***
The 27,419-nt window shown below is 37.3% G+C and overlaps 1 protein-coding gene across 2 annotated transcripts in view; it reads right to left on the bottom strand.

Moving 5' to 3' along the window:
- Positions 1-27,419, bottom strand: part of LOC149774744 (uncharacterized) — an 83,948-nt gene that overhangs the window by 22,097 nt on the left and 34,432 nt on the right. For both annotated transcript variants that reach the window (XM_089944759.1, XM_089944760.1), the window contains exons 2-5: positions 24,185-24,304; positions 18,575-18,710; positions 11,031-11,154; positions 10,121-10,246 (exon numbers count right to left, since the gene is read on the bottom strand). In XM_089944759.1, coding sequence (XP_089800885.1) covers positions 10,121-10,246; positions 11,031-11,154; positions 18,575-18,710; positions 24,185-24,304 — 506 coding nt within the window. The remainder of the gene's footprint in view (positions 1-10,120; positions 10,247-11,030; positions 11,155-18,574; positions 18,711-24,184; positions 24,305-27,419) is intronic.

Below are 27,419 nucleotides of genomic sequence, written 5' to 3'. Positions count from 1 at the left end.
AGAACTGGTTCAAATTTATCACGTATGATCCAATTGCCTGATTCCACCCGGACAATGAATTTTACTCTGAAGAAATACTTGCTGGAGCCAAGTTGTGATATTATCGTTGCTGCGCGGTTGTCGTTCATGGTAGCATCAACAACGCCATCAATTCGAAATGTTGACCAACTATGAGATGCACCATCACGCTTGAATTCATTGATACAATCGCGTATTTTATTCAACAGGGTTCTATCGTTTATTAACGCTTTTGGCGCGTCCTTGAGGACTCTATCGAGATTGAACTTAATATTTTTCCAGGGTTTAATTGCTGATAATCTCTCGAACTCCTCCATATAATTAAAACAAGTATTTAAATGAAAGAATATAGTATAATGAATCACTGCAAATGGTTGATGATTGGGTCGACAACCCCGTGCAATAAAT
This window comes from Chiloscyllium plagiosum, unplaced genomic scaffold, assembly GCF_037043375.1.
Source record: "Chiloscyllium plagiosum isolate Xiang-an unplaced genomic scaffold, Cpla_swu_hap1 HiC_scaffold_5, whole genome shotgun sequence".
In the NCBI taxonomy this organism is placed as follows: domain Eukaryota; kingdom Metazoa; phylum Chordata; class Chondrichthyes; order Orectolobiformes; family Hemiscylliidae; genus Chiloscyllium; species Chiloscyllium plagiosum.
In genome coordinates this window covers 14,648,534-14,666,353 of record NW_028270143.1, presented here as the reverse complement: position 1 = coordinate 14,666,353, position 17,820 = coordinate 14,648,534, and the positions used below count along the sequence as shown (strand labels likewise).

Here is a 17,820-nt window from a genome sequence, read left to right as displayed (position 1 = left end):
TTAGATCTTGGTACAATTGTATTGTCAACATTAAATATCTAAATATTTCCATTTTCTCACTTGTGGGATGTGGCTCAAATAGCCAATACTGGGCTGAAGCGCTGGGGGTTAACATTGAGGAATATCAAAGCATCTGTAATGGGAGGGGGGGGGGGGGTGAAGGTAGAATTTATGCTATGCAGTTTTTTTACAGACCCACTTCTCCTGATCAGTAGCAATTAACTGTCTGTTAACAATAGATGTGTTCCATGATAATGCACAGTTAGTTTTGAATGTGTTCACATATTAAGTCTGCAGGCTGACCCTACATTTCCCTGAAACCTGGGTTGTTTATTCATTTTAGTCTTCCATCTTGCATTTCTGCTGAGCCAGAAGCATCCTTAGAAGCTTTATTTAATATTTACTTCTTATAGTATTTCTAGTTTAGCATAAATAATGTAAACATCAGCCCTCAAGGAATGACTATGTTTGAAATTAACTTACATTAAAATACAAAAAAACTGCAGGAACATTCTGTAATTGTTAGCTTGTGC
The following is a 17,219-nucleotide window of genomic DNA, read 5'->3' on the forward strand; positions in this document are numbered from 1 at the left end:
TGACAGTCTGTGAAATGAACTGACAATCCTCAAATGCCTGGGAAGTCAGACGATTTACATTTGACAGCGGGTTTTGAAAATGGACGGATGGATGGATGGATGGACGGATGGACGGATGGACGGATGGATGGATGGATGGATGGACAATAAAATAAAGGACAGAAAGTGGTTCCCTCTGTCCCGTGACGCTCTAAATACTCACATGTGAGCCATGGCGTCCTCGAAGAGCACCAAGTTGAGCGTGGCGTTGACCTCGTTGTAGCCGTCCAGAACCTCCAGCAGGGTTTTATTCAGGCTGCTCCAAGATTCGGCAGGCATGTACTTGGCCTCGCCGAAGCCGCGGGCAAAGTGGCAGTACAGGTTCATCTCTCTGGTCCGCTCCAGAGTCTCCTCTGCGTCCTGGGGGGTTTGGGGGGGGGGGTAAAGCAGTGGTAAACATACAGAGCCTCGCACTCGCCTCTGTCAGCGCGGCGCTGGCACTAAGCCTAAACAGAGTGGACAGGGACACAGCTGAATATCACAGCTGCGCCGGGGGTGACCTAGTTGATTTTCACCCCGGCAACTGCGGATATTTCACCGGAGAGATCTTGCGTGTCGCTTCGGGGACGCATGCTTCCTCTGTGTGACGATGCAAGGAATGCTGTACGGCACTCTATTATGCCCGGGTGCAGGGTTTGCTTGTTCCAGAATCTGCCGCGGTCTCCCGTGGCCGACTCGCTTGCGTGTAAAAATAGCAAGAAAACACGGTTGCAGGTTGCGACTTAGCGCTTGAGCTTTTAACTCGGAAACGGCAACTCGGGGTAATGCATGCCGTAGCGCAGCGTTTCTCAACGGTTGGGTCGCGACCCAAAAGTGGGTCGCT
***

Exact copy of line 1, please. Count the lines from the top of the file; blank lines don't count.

The 27,419-nt window shown below is 37.3% G+C and overlaps 1 protein-coding gene across 2 annotated transcripts in view; it reads right to left on the bottom strand.